Employees work on oil industry equipment at a company in Yantai, Shandong province. (Photo by Tang Ke/For China Daily)
The Caixin China general manufacturing purchasing managers' index remained unchanged from the previous month at 50.2 in May, which analysts said signals a further marginal improvement in the health of China's manufacturing sector.
The headline PMI－a composite indicator providing a snapshot of operating conditions in the manufacturing economy－has now posted above 50, which divides expansion from contraction, in each of the past three months, said a report issued on Monday by Caixin Insight Group and IHS Markit.
The Caixin manufacturing PMI, which surveys more small and medium-sized enterprises and export-oriented firms located in eastern coastal regions, was inconsistent with the official manufacturing PMI, which fell to 49.4 in May from 50.1 in April.
Based on data compiled from monthly replies to questionnaires sent to purchasing executives at more than 500 manufacturing companies, the latest report showed a further increase in total new orders placed with Chinese goods producers, underpinned by a renewed increase in new export sales.
The report said new product releases and firmer foreign demand have supported the expansion. The stronger rise in overall new business supported a renewed expansion in buying activity among Chinese manufacturing firms. Although slight, it was the first time that purchasing activity had increased in five months.
"The subindex for new orders edged higher, and the gauge for new export orders moved back to above 50, the same level as in January, which was the best reading since March 2018. The improvements in both indices signal stable domestic and overseas demand," said Zhong Zhengsheng, director of macroeconomic analysis at CEBM Group, a subsidiary of Caixin Insight Group.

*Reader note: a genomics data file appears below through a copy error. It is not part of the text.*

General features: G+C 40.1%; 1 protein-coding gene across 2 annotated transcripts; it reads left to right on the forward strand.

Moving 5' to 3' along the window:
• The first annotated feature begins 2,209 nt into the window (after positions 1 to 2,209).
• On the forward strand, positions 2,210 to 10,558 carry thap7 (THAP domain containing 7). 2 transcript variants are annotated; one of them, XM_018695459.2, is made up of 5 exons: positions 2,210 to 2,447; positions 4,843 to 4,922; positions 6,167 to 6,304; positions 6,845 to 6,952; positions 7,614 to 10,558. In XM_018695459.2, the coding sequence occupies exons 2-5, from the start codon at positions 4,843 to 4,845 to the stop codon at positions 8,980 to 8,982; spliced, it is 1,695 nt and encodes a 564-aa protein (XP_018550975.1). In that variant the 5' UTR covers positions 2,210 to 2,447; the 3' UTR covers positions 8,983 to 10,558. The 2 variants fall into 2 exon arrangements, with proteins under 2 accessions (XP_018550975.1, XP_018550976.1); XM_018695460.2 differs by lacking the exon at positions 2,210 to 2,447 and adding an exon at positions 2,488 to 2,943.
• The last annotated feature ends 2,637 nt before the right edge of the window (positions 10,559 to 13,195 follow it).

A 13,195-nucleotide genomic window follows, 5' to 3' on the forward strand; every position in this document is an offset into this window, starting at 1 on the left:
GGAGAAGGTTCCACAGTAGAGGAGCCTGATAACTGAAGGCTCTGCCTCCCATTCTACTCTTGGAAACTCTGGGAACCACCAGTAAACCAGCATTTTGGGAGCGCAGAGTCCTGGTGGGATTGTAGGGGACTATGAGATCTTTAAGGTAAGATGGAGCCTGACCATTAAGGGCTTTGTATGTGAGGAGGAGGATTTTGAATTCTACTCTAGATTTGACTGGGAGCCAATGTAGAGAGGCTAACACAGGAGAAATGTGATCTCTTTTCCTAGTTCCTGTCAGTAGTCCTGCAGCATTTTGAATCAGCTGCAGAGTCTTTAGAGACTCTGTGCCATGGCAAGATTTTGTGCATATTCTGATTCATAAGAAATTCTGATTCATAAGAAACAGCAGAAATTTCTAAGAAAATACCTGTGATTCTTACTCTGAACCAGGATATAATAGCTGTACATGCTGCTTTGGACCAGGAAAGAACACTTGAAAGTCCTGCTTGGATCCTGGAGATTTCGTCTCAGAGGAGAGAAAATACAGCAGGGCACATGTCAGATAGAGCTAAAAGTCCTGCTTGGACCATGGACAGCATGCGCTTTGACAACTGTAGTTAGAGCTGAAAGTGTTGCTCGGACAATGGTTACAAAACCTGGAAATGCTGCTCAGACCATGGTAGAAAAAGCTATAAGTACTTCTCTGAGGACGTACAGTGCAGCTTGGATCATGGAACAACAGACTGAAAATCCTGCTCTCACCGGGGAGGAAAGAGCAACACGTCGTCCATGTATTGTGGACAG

"Overall, China's economy showed steady growth and resilience in May. The manufacturing sector saw demand rise from both overseas and domestic markets, and prices were stable," he said.
However, the subindex measuring sentiment regarding future output plunged to its lowest reading since the gauge began in April 2012, a reflection of the fallout of the trade conflict between China and the United States, as well as weakened business confidence.
"The trade tensions between the U.S. and China are having an impact on confidence and the best way to respond to this is to boost the confidence of enterprises, residents and capital markets by conducting favorable reforms and undertaking timely adjustments to regulations and controls," he said.
Nomura, an Asia-headquartered financial services group, said in a research note: "We maintain our view that growth headwinds remain strong and Beijing needs to ramp up easing measures in coming months to stabilize growth and employment."
When China released the official manufacturing PMI on Friday, Steven Zhang, chief economist with Morgan Stanley Huaxin Securities Co Ltd, said: "Under the circumstances of resurging U.S.-China trade conflicts and increasing monetary policy uncertainty in the U.S., structural adjustments in monetary policy will become a key policy direction for China. A prudent monetary policy with a slight easing bias will assist fiscal policy to provide a steady liquidity environment for counter-cyclical adjustments."
Zhang said China will increase the issuance of special local government bonds. Meanwhile, the central government will raise the leverage ratio to help local governments replace outstanding debt this year and revitalize existing funds to boost production and investment vitality.